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古典武侠人妻另类校园,久久久久影视大全免费
发布日期:2022-11-17 08:41     点击次数:104

古典武侠人妻另类校园,久久久久影视大全免费

If we talk about local and about global in relation with our built hospitality environment, we touch inevitably a topic that is called “Cross Culture”.

Traveling – the basis of everything requiring hospitality - means: Crossing boundaries, crossing countries, discovering unknown cultures. In a more technical sense, Cross-Cultural Design means to design in a way that people from different cultural backgrounds can easily use a certain design without much explanations.

Colours in culture. © informationisbeautiful.net

In the above image you see how colors can express different emotions or meanings in different cultural groups or regions, for example in Europe, Asia, or even between East & West Europe, China and Japan.

We can easily understand that the knowledge of such basics is important in everyday life, in the same way as it is for designing a hotel. If e.g. you do not know which colours are suitable or unsuitable for certain places, events or occasions in a certain culture, you can easily make a serious faux pax in design.

However when we design hotels, we almost never meet a situation that is shown in the following photo: People who are puzzled and desperate to find their way.

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subway station in Tokyo/Japan ©22places.com

Hotel guests, especially those in 4-star to 6-star hotels, are usually very familiar with traveling also to unknown destinations, they normally expect to find and will find an environment where they can easily get around.

Why we need crossing cultures

The fact that – regardless of the latter – we need anyhow to use Cross-Cultural Design in hospitality, for more than supporting orientation and avoiding embarrassing situations, can have 5 different reasons:

1

Tourists in general (but also a relevant proportion of business travelers) have the wish to experience local culture when they travel to a place which they do not know.

Experiencing local culture in an Austrian boutique hotel

2

Even when not traveling abroad, it has become popular to discover remote places without leaving your home country. “Theme-related tourism” takes place from province to province, or even within the same city.

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“German Street” with German style hotels in Changde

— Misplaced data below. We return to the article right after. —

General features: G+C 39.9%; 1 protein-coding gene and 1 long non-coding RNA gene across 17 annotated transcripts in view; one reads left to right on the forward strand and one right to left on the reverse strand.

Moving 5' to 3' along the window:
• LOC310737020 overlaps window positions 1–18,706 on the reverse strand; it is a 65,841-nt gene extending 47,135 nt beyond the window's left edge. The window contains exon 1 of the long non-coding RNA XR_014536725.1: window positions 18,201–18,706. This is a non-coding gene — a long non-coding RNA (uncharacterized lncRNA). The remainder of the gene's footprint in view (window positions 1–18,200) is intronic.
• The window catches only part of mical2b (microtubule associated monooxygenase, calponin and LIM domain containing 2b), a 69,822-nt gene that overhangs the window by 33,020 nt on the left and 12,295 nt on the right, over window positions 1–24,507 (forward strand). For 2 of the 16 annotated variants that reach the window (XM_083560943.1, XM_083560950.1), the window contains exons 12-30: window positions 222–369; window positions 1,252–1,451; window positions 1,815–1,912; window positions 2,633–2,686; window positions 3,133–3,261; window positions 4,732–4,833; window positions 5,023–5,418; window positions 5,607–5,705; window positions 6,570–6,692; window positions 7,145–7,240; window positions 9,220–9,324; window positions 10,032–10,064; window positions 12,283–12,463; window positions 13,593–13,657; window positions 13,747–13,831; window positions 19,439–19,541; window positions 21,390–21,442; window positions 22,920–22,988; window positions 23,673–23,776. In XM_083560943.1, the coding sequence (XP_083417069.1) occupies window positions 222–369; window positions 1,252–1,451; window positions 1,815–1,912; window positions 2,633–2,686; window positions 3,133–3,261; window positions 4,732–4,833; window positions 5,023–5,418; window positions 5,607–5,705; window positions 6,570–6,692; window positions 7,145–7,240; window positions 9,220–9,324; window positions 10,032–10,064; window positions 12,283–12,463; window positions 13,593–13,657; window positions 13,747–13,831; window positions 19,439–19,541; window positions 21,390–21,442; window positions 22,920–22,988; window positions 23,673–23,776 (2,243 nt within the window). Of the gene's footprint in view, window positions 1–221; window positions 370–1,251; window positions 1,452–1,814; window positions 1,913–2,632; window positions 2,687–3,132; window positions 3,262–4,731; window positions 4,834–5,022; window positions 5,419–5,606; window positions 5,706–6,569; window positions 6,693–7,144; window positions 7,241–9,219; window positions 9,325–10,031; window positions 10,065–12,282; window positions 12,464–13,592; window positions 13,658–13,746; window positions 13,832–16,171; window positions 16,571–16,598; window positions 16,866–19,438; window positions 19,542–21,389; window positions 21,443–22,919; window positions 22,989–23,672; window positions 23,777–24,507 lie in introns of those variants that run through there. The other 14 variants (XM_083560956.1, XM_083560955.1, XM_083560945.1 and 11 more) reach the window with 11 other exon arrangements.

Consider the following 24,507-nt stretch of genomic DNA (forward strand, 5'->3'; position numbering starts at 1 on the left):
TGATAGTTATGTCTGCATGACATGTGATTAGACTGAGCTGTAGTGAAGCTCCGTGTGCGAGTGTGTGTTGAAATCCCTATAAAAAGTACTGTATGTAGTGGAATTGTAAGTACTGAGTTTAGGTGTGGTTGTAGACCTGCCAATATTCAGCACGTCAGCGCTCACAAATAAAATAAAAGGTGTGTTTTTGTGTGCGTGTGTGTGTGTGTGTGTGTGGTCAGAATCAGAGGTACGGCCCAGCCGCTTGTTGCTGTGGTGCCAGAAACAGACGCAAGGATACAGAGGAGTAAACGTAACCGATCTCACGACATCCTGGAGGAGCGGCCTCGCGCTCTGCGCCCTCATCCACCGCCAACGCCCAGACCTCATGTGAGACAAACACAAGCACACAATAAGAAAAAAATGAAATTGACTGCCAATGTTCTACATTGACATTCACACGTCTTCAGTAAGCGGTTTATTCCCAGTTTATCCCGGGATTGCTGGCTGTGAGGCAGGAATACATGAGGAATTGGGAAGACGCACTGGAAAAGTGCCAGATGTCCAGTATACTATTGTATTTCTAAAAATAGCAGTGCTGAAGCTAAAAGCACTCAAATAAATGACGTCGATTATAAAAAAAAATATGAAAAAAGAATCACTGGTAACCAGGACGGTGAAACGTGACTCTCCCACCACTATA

3

Lifestyles have blended and adjusted and mixed with each other during the past decades. It is common to live Western lifestyle at a time, an Eastern lifestyle at another. The mix of cultures, the marriage between East and West has become reality since a long time and needs to be considered in hospitality design.

Cross-cultural design is not the lack of awareness of local culture which is required so persistently by many hotel developers in China, it is an enrichment and a surplus value, but only if it is well done.

French restaurant Belon in SoHo, Central Hong Kong: coexistence of culinary cultures. Photo: May Tse

4

Some hotel brands do want to export the DNA of their mother country also to foreign destinations. Such culture export can occur in both directions: “West meets East” when mainly high-ranking European hotel brands try to settle down in Asian countries …. or “East meets West”, when Asian luxury brands reach out for occidental market.

But more than a fusion, the opposite cultures meet in a side-by-side encounter, they complement each other: Western hotel guests want to experience Asia, at the same time not give up their international habits. Asian travelers want to discover the “Old World”, at the same time not miss their culinary and other daily conventions.

Anantara Budapest: Thai Elegance in Hungary©Anantara Hotels

Maritim Taicang: North-German ambiance near Shanghai©RhineScheme

5

A cultural gap does not only exist between countries and regions, but also between generations. And the gap becomes bigger the faster societies develop. We live in a period of “anything goes”.